After OnLive went through ABC bankruptcy and its assets were purchased by Lauder Partners for $4.8 million in 2012, the company went into hibernation mode and started to rebuild. Now the time has come when they are showing the fruits of their labor, as they have relaunched with two new services named CloudLift and OnLive Go. They have also relocated from Palo Alto, California to Mountain View, California, and launched an official OnLive forum at community.onlive.com.
On the CloudLift service OnLive has partnered with Steam, with possible future partnerships with other digital game services like EA's Origin and Ubisoft's Uplay. With CloudLift gamers can sync their Steam games library Steam Cloud game saves with the OnLive cloud gaming service and play their games via interactive video streaming on PCs, Macs, TVs and Android mobiles. The OnLive Android App has also been updated to version 1.4 to accommodate the new CloudLift functionality. OnLive still hasn't made it to iOS devices like iPhones and iPads with Apple still refusing to let them in.
CloudLift is priced at $14.99 per month in the US and Canada, and at £9.99 per month in the UK. The list of CloudLift supported games is currently very limited with 20 games, but OnLive is in active negotitations with many game publishers and they intend to add dozens more games in short order. There is a 7-day free trial for CloudLift and gamers can also directly buy the CloudLift supported games from OnLive and get a Steam download code for them. This greatly mitigates the fear of gamers not having a product that they can own should the company go bust.
OnLive has stated that they have improved the on-boarding process for games, so very little to no modifying is necessary to bring games to OnLive. This should allow OnLive to deliver games on their retail launch dates and is a huge improvement over the cumbersome porting process of old OnLive that required a large games on-boarding team at OnLive. The limited games library was one, if not the, stumbling block of old OnLive that caused limited appeal to gamers.
The list of supported games may be short, but there are quite a few interesting among them. The 20 CloudLift supported games are: Batman: Arkham Asylum Game of the Year Edition, Batman: Arkham City - Game of the Year Edition, Batman: Arkham Origins, Saints Row IV, Dead Island: Game of the Year Edition, Dead Island: Riptide, Darksiders II, Metro 2033, Mortal Kombat Komplete Edition, The LEGO Movie - Videogame, LEGO The Lord of the Rings, Red Faction: Armageddon, MX vs ATV Reflex, Painkiller: Hell and Damnation, Strike Suit Zero, Truck Racer, Scribblenauts Unlimited, Type:Rider, The Raven - Legacy of a Master Thief and The Book of Unwritten Tales: The Critter Chronicles. Warner Bros. Interactive Entertainment and Deep Silver have returned with their games, and even brought some new ones, after they removed their games from OnLive in fall 2012 following the troubles of old OnLive.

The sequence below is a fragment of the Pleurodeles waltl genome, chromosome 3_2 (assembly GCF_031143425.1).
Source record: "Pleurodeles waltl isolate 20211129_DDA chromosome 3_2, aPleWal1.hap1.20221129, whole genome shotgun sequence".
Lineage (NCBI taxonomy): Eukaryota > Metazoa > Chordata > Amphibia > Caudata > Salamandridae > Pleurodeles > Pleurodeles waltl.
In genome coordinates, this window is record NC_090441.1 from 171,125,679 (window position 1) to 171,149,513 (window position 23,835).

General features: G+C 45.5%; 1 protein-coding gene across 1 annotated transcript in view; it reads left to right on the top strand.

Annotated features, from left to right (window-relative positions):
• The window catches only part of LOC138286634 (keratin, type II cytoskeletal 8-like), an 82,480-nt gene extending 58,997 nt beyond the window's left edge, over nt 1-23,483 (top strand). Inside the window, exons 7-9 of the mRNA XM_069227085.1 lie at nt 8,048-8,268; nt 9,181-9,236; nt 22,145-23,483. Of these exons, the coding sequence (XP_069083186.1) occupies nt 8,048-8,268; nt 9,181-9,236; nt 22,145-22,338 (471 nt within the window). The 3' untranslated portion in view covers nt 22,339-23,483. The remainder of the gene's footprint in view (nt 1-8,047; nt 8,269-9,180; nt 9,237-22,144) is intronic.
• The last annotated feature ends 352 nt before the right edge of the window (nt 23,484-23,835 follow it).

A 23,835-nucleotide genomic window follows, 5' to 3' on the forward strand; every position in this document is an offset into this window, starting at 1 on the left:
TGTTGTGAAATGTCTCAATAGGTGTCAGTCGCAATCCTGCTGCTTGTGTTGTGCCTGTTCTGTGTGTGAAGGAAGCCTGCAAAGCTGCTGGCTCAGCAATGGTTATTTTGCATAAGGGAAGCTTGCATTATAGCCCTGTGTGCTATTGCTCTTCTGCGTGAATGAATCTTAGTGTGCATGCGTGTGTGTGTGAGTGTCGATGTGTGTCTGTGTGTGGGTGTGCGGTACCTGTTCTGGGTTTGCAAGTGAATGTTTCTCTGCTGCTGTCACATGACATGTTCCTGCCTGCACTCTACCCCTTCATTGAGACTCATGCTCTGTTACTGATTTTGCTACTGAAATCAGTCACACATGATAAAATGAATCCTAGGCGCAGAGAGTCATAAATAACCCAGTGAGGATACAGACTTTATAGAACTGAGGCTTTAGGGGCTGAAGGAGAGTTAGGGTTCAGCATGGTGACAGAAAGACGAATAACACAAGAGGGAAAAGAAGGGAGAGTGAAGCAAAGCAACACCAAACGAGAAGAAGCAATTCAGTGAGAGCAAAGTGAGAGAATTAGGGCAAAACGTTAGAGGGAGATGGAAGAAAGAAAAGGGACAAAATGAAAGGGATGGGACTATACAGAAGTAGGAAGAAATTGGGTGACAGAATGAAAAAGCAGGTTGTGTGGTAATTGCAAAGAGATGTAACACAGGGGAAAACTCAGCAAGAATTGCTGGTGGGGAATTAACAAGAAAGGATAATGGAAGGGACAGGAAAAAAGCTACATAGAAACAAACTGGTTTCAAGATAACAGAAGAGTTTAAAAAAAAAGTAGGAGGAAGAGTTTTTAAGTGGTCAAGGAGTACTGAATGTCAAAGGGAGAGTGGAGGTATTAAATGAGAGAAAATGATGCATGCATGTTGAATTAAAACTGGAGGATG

OnLive's CloudLift enabled multiplayer games now work like normal PC games and you can play with your friends on Steam. This is also a huge improvement for new OnLive. On old OnLive gamers only had the choice of playing multiplayer games with other OnLive gamers which severely limited their choices. This was another stumbling block for old OnLive, and not only that, old OnLive even had to touch the source code of games to get the multiplayer running on their closed system which resulted in many games that normally supported multiplayer coming without it to OnLive. Looks like CloudLift uses the Steam version of games as the OnLive CloudLift page says that the games use the SteamWorks DRM.
OnLive is also keeping their $9.99 (£6.99, €9.99) per month PlayPack plan of over 250 games. The PlayPass option for purchasing single games has been removed, though the games that people have already purchased are theirs to keep.
The other new service from OnLive, namely OnLive Go, is a B2B offering. This means that other companies can use OnLive's infrastructure and cloud gaming know-how. In this case the first company that has partnered with OnLive is Linden Lab, the creators of virtual world Second Life. They've launched an app named SL Go. You can get it for Android mobile platforms, or you can run Second Life via OnLive on PCs, Macs and TVs. Second Life on SL Go has the graphics settings dialed to the maximum, so depending on how good your PC is it can look even better on an Android tablet than your PC. Second Life on SL Go is also touch enabled so you can control your virtual avatar via touch controls.